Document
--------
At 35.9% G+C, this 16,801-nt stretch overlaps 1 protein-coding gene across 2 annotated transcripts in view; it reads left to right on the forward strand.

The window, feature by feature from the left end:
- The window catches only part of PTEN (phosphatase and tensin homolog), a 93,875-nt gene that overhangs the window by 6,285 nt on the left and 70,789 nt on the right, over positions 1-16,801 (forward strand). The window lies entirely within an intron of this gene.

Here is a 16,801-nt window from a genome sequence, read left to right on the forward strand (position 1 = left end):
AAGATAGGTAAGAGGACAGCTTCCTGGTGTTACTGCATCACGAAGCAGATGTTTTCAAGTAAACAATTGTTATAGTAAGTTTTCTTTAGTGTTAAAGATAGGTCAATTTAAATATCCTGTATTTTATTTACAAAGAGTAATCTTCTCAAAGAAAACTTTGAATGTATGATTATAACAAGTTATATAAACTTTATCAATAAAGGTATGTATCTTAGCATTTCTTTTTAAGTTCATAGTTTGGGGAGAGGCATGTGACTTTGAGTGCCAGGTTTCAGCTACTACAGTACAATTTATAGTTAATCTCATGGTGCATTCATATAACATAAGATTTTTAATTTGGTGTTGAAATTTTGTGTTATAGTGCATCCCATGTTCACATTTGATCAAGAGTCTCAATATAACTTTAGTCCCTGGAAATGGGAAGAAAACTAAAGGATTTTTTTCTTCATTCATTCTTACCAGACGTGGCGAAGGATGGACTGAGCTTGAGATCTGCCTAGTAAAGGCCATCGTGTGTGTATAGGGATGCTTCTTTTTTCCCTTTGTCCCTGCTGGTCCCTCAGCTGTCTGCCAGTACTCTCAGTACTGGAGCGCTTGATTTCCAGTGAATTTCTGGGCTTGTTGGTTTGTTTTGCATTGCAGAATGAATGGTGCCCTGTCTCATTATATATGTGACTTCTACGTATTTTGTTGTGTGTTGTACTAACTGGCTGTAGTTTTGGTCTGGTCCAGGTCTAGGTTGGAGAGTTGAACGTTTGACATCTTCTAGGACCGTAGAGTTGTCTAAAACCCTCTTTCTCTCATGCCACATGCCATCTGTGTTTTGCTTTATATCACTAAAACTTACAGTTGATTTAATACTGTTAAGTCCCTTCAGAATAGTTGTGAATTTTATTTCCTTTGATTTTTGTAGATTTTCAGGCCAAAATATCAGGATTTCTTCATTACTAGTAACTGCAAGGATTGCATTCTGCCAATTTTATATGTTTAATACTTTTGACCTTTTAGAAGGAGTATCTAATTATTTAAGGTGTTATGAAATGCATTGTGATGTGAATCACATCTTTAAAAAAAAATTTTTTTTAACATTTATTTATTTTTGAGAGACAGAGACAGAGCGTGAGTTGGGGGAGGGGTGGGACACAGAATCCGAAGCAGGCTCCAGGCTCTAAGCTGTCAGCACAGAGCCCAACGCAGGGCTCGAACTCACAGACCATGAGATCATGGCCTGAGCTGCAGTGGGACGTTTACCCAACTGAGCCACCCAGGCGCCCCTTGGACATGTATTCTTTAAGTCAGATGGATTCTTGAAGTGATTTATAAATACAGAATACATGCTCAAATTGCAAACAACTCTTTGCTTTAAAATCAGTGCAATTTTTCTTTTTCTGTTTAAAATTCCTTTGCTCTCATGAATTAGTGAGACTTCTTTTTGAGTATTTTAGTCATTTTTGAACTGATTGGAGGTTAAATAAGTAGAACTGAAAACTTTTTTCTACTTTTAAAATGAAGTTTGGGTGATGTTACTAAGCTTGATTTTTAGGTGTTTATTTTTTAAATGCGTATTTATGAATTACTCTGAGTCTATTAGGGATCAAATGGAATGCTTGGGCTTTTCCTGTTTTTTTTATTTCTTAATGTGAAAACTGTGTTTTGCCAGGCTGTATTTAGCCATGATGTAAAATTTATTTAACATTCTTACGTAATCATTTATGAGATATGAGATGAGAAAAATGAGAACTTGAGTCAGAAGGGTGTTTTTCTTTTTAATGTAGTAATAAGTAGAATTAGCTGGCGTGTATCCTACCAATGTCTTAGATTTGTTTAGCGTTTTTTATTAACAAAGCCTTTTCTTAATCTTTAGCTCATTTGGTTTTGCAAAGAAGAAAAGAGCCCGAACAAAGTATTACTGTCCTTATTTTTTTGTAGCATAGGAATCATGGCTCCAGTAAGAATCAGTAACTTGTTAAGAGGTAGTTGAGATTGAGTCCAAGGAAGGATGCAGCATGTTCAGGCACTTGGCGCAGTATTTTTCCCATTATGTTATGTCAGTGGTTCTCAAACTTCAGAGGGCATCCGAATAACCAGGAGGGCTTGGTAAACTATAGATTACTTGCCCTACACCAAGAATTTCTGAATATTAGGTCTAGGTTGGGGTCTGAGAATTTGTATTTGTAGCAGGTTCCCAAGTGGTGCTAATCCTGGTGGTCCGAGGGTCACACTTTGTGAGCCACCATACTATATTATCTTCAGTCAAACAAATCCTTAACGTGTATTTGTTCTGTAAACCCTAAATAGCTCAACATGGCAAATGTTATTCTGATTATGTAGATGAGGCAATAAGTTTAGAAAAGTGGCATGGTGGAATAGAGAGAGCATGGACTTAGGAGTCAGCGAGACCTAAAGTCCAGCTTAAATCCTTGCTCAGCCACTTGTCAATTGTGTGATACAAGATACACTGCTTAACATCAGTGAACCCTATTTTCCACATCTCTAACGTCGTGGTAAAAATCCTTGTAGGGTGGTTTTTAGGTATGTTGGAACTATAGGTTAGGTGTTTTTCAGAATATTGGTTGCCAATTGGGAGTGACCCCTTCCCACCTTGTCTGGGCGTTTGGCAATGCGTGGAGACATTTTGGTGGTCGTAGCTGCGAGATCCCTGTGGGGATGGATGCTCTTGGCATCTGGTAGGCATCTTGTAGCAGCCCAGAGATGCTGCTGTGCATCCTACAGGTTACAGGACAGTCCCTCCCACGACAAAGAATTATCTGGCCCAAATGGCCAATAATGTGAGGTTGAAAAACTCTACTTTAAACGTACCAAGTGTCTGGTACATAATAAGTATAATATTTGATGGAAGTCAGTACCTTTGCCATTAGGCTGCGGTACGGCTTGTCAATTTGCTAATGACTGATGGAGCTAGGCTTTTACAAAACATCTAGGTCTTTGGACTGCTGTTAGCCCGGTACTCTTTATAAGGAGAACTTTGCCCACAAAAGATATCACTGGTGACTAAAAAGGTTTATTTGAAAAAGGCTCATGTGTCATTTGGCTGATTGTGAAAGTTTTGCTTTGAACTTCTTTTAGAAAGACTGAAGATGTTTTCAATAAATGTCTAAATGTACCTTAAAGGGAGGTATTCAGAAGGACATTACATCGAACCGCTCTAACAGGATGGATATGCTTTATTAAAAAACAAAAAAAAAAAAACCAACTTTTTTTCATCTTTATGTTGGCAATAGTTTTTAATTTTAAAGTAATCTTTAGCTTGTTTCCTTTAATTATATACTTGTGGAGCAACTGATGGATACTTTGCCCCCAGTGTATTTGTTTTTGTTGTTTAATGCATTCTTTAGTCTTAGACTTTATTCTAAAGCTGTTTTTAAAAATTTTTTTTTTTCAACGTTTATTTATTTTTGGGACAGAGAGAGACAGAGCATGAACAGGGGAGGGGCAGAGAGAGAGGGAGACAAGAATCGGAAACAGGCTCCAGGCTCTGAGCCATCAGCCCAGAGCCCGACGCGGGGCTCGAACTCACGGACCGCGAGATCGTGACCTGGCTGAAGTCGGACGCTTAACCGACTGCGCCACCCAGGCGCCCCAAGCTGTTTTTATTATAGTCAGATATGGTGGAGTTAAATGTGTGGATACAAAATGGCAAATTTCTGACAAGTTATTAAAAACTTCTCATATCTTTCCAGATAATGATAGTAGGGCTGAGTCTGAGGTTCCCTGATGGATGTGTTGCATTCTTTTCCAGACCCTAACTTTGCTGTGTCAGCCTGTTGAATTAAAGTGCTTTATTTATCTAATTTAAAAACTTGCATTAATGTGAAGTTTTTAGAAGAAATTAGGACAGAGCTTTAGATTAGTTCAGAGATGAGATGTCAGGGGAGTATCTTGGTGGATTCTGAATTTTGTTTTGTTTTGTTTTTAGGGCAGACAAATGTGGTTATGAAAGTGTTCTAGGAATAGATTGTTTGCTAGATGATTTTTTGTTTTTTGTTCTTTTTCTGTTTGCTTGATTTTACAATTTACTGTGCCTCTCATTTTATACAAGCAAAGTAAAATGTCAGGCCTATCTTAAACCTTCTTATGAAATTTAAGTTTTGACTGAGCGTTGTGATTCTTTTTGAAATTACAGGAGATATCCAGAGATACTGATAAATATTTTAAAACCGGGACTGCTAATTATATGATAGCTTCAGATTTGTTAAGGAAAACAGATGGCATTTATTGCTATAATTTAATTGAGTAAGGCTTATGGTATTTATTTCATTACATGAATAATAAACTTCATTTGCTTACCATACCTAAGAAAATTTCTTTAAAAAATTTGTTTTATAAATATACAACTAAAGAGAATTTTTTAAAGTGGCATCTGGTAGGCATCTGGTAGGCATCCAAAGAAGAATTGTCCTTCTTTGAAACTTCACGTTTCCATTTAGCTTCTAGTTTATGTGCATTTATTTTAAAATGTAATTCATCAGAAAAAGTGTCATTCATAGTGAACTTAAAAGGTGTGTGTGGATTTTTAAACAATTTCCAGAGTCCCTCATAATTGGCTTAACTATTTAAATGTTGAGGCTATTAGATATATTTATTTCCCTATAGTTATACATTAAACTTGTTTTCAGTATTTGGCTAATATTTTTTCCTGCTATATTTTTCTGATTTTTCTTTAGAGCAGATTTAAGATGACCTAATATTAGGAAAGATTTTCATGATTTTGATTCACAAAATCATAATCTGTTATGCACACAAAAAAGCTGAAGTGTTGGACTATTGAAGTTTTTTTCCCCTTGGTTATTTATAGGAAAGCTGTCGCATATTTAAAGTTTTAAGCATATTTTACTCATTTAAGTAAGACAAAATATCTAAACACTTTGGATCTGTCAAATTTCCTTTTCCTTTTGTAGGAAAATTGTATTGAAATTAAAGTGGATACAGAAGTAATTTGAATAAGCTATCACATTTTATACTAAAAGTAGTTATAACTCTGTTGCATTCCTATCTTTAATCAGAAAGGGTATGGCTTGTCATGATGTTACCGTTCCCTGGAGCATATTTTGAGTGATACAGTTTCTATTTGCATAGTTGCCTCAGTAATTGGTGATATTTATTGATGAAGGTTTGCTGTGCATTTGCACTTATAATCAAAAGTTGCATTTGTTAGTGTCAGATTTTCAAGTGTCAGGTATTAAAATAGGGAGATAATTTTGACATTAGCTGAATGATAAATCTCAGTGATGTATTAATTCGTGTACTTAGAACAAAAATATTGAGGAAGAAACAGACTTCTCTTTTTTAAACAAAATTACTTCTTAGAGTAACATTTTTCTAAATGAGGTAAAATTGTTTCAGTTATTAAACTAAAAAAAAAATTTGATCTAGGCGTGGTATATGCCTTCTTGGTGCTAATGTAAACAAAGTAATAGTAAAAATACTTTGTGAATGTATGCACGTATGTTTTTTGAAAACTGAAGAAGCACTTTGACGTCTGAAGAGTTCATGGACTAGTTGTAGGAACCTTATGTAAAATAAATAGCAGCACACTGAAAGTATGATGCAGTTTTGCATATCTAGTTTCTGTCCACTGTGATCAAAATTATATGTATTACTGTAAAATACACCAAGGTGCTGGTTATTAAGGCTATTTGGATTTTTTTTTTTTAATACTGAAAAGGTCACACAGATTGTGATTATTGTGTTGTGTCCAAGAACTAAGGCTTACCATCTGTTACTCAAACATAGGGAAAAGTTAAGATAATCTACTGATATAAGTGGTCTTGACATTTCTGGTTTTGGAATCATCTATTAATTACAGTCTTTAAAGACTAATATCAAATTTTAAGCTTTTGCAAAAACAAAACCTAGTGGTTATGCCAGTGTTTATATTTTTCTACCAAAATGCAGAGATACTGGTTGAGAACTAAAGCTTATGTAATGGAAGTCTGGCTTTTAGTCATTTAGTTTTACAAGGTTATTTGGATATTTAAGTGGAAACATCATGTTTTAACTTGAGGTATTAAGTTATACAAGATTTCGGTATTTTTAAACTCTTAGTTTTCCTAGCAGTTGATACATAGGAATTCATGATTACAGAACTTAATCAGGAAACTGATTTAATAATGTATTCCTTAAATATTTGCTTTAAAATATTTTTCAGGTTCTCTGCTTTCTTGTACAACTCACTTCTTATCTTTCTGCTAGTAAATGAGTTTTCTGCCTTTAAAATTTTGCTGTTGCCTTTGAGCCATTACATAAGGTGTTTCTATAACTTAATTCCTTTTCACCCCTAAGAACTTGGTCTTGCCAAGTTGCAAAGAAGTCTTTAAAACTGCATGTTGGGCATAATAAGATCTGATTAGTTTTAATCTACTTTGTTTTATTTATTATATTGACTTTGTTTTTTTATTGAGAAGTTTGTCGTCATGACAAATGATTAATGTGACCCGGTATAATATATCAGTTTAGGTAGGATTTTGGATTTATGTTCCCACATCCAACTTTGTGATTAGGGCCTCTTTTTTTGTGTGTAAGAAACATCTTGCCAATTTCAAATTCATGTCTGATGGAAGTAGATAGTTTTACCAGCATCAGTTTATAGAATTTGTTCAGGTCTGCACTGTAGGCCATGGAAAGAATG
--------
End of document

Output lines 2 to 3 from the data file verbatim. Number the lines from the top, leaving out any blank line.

The window, feature by feature from the left end:
- The window catches only part of PTEN (phosphatase and tensin homolog), a 93,875-nt gene that overhangs the window by 6,285 nt on the left and 70,789 nt on the right, over positions 1-16,801 (forward strand). The window lies entirely within an intron of this gene.